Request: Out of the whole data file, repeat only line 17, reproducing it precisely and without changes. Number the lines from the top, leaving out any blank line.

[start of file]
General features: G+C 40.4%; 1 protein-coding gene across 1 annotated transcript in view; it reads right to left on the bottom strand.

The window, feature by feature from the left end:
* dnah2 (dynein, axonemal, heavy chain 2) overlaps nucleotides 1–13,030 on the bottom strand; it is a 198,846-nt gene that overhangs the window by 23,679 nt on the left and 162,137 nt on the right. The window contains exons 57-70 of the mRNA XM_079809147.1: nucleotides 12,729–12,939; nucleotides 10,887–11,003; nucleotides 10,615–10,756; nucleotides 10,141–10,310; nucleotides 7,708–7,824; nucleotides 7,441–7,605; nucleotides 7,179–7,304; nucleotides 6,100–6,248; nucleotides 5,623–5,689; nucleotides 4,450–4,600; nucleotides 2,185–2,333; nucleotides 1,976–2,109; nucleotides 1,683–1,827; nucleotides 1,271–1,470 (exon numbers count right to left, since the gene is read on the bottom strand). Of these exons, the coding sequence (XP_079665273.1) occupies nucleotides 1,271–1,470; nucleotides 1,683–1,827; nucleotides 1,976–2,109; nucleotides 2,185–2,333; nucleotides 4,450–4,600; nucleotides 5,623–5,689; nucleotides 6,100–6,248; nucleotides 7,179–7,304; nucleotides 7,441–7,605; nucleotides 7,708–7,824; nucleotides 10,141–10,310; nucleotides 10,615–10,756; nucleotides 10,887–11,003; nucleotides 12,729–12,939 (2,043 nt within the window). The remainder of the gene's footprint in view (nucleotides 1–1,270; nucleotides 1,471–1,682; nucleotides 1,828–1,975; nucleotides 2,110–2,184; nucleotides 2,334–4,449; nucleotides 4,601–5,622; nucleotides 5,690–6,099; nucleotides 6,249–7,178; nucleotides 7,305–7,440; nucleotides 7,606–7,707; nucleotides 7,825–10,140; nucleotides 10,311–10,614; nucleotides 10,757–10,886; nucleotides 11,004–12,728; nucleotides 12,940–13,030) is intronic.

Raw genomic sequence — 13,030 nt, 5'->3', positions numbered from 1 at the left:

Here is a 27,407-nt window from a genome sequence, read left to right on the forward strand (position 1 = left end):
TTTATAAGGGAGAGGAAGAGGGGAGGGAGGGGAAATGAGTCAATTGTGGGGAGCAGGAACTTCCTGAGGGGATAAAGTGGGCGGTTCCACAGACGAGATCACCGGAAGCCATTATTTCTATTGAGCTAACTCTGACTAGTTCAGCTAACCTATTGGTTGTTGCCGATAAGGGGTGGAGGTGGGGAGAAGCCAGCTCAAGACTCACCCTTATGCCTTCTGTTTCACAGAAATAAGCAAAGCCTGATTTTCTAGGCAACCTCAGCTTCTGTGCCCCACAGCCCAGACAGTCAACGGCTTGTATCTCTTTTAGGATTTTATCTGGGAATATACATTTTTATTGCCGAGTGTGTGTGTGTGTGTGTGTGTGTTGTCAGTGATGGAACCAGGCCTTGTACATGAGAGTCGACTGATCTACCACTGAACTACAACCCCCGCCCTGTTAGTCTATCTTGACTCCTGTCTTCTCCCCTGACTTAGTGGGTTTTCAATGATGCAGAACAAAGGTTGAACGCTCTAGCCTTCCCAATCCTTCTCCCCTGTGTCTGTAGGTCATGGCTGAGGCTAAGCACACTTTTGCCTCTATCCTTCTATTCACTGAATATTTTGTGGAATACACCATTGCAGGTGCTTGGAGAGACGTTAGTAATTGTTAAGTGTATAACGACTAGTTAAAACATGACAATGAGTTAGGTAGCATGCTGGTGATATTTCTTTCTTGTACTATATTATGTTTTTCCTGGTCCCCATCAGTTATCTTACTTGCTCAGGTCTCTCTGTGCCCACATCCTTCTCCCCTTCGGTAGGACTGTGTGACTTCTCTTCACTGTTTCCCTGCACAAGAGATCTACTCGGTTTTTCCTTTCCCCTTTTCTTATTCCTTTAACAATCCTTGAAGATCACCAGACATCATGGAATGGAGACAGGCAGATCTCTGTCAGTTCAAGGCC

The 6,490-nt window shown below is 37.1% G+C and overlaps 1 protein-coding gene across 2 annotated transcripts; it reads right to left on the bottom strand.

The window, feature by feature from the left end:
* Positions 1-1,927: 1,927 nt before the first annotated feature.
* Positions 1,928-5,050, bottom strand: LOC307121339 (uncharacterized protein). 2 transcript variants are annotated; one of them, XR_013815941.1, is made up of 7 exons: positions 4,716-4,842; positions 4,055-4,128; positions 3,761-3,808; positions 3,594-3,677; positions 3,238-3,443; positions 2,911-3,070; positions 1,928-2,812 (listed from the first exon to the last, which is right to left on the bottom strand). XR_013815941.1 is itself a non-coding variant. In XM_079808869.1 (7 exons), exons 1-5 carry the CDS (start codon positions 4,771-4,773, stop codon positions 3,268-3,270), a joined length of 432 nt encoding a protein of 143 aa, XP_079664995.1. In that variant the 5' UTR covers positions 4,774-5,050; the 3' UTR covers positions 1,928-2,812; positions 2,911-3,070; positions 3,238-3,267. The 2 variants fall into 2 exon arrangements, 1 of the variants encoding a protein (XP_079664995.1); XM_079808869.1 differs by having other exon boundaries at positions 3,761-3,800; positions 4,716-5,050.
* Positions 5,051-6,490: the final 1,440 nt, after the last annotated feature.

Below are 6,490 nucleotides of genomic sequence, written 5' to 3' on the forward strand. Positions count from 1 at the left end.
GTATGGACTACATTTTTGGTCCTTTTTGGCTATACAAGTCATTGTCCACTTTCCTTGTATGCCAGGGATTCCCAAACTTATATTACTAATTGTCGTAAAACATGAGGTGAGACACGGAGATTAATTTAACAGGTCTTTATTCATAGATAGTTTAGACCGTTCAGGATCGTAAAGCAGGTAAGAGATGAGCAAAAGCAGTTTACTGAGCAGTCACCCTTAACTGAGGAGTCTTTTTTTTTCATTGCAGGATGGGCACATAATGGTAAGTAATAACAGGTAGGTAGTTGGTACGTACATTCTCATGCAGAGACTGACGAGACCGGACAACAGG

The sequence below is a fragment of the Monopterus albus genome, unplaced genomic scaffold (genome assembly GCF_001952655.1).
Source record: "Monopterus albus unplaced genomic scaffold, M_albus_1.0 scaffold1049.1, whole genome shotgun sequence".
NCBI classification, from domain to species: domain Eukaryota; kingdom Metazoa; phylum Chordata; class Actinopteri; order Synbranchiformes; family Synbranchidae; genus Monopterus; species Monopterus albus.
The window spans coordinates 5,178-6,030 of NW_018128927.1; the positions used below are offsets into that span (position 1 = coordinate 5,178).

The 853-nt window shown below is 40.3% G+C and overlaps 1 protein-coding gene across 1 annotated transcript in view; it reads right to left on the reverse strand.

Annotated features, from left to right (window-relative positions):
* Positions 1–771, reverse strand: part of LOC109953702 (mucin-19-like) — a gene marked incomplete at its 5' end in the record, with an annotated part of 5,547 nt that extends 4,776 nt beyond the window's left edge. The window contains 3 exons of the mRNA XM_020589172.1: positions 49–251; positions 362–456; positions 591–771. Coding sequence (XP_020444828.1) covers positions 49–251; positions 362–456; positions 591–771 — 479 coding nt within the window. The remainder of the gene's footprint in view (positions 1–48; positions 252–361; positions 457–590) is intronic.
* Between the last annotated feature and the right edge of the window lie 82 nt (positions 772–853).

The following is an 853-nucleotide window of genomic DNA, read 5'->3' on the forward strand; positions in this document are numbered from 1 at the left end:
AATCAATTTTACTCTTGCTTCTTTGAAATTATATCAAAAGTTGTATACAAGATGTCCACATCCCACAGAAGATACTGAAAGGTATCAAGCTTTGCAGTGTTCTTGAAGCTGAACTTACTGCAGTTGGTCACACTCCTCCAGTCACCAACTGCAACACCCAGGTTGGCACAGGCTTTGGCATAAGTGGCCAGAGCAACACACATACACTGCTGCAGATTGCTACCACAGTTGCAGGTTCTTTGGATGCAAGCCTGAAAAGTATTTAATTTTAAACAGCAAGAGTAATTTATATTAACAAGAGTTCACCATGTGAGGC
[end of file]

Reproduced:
The window spans coordinates 5,178-6,030 of NW_018128927.1; the positions used below are offsets into that span (position 1 = coordinate 5,178).